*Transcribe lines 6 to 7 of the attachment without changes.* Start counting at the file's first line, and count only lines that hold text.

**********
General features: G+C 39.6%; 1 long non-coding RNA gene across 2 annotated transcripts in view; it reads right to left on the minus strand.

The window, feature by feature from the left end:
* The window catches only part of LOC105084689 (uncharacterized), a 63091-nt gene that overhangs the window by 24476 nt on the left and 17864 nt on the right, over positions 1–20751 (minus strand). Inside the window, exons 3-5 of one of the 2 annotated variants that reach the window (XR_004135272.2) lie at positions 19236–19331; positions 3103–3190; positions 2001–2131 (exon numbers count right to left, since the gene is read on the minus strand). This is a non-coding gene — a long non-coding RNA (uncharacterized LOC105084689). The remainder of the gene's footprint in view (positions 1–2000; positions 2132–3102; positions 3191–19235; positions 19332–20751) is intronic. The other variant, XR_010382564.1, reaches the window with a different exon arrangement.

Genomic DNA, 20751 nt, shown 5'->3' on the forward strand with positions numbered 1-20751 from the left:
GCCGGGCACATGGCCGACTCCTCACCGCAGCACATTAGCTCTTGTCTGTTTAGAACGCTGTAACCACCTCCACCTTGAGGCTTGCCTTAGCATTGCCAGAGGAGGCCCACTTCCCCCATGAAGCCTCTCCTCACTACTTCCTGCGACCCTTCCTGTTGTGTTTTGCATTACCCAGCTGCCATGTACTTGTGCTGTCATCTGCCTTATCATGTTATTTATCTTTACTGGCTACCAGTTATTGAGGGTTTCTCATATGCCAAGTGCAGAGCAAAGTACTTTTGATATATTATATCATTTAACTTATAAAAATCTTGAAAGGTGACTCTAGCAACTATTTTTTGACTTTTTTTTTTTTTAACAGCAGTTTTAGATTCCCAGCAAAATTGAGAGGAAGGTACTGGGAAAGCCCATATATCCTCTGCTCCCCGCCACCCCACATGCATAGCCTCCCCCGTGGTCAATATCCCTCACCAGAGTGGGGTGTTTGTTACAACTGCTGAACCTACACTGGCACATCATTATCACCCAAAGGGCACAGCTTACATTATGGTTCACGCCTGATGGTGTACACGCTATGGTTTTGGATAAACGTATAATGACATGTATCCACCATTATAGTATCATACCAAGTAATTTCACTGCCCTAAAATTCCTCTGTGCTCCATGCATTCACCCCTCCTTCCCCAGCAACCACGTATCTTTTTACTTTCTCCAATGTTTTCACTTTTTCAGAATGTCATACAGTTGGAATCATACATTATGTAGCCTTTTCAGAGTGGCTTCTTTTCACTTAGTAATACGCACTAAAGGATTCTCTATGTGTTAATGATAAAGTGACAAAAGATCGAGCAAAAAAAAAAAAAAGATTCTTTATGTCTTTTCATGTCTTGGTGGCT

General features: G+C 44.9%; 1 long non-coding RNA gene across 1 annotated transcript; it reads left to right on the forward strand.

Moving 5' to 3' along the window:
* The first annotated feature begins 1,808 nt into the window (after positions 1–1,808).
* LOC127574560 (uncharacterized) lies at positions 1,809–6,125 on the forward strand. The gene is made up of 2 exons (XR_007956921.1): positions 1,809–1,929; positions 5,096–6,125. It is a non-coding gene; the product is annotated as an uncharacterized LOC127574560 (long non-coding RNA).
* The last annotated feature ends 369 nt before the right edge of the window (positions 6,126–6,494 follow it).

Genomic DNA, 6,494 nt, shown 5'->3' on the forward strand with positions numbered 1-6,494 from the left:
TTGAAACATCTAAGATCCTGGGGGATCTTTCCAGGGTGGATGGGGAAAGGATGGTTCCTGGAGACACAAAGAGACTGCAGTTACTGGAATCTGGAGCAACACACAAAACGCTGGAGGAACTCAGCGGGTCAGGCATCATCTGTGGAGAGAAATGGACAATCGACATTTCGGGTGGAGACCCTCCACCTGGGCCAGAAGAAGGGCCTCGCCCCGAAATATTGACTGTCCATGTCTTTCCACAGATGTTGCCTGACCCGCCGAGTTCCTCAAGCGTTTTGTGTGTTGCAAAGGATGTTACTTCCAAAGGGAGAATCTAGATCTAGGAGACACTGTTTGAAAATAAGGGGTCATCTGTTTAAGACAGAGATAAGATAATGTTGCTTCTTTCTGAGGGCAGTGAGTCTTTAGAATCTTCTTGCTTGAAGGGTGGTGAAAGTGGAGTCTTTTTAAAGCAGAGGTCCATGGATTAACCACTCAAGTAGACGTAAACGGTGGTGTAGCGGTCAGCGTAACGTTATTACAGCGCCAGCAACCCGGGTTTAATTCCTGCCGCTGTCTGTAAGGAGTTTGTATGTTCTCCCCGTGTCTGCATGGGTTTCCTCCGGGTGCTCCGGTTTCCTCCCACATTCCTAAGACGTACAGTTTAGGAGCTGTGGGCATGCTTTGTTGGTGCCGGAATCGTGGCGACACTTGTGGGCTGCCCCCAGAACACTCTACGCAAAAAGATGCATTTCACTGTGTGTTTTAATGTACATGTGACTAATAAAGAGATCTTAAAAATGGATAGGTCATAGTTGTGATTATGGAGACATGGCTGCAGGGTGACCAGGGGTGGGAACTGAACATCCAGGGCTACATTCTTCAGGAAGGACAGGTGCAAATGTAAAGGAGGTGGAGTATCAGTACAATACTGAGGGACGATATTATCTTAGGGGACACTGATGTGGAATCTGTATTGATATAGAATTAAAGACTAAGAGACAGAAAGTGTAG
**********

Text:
General features: G+C 44.9%; 1 long non-coding RNA gene across 1 annotated transcript; it reads left to right on the forward strand.

Moving 5' to 3' along the window: